baeautifully stated, Weaver. And I am so saddened by the truth of it, we are a species destined for war, and yet I hate every aspect of it and can see that it could all be avoided if there were no egos, more acceptance of differences, more compassion. What would it take?.... and is it truly impossible?

Too deep for today... the sun is out! I'm going for a walk with the dogs.

Coastcard said...

It occurs to me, Weaver, that your readers might also be interested in reading fellow blogger, Matt Merritt's recent post on the Staffordshire Hoard. Another fascinating story about our UK past. You can find Matt's Polyolbion blog here.

Incidentally, one of my jobs (alongside TEFL teaching) in the 1980s was to wash potsherds (Roman) and ancient animal bones - for a pittance!

Cindee said...

Good Morning Weaver. your blog is one of my very favorites. You always have some meaty subject and not just fluff or constant weather comments. Keep it up!

Granny Sue said...

I too wonder why people must continually have wars. Do we never learn that the result is usually the loss of our young men and women and the destruction of our history? Apparently not. As the mother of five sons, four of whom were/are in the military, I find it difficult to read or listen to accounts of those lost in battle. One son still serves and my heart won't be easy until his time is up and he retires.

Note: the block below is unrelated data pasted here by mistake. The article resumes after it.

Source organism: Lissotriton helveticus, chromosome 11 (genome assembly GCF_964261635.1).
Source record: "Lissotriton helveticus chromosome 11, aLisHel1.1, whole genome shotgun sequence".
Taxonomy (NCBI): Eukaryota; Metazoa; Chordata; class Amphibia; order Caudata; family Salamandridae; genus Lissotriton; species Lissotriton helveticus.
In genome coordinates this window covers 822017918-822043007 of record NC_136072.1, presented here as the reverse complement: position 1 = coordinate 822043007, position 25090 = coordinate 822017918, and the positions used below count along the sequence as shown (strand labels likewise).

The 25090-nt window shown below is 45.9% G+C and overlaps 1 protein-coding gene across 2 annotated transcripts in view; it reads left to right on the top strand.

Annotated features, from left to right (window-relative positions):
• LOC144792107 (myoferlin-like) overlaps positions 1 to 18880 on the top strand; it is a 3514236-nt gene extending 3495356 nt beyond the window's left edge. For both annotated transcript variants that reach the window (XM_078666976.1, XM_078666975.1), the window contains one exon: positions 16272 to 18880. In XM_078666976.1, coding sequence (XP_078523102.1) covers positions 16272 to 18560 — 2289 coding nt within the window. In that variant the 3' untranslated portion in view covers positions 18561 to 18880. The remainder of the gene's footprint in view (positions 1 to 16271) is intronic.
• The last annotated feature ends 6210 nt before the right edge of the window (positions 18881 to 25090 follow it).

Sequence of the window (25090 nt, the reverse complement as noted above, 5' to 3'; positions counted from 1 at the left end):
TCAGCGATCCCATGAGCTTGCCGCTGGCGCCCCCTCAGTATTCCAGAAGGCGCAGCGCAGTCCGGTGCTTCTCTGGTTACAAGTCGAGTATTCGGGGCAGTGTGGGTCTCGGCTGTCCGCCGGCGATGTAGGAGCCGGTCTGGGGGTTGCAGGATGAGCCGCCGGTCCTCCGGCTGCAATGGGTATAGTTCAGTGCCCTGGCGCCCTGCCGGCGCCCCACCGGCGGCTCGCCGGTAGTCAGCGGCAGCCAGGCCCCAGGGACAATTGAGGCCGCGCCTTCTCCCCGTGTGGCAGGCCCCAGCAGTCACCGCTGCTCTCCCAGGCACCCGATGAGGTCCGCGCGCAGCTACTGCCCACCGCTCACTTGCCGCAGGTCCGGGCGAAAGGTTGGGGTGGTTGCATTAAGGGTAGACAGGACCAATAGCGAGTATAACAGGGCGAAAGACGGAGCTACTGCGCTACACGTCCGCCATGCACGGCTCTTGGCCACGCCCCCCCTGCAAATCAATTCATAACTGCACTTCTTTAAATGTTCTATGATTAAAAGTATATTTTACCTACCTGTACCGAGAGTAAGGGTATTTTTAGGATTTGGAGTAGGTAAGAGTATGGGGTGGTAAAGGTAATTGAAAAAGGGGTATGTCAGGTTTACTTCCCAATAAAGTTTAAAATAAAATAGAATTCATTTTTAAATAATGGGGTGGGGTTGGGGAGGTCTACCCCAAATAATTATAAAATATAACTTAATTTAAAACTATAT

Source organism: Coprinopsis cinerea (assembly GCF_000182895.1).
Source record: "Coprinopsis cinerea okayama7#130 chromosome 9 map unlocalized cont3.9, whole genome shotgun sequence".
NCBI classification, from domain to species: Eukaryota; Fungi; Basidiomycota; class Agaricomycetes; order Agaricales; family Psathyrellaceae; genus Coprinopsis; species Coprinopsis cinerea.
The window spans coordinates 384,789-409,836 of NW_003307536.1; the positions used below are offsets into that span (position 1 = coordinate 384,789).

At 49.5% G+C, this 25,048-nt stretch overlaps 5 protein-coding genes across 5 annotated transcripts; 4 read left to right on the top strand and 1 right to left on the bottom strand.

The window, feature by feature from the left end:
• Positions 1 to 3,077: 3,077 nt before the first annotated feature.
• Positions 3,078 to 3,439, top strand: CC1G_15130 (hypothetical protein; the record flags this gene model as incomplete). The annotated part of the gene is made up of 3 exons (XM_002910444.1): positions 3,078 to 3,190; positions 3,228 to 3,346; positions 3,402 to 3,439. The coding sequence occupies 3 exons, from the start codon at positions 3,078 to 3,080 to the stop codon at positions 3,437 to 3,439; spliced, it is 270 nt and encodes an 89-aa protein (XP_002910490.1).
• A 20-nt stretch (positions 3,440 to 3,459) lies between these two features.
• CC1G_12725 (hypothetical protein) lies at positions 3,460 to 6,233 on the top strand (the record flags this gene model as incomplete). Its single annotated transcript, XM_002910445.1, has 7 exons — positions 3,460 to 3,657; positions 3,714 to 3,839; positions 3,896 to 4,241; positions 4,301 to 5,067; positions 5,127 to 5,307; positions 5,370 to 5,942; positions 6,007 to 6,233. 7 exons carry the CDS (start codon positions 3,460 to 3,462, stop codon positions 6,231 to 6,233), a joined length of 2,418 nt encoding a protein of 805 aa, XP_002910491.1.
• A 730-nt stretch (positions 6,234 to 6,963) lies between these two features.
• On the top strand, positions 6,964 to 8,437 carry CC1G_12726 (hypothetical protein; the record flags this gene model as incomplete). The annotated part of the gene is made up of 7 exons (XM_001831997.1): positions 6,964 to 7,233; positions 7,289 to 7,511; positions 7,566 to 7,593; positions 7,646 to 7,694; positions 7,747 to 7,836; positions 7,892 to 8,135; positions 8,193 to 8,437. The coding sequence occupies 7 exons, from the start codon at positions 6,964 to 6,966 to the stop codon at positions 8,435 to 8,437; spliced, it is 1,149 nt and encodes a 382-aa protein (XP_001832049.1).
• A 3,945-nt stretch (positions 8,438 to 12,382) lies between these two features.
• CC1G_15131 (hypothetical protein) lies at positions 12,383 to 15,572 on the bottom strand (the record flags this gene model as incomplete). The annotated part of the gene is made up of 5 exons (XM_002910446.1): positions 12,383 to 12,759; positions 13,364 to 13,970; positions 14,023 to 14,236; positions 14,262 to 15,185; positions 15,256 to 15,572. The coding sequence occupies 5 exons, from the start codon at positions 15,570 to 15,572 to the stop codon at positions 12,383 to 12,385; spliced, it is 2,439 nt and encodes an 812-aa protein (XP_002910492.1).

Elizabeth said...

So interesting that he loved Worcester.
The cathedral there is a wonder.
As for war, you know my feelings entirely.
A friend whose son in law is a US major who has been in Afghanistan and Iraq kicking down doors etc
has always had grave doubts the US/UK led mission in both places....

Word verification: saysing
rather a nice word!

Heather said...

I am very lucky and have not lost anyone dear to me in war, but the phrase 'our glorious dead' always makes me feel angry. I don't see anything glorious about it and think it is high time we found an alternative to solving our differences. It's been a dismal day today here too, very similar to yours. I hope February doesn't live up to it's country name of February Fill Dyke or there will be more floods.

Sandy said...

I love Engiish history. I think it started when I was 12 and read a book in my parents bookcase - "Forever Amber" - a romance novel set in Charles II era. If I ever do go overseas I would love to visit the UK.

Teacup Lane (Sandy)

Kayla coo said...

It is so sad that we repeat our mistakes and never learn from the past wars.
A very interesting post.

Cloudia said...

Vole cities,
the ancient bones,
and returning warriors-

I thought I read you every day; how could I have possibly missed some?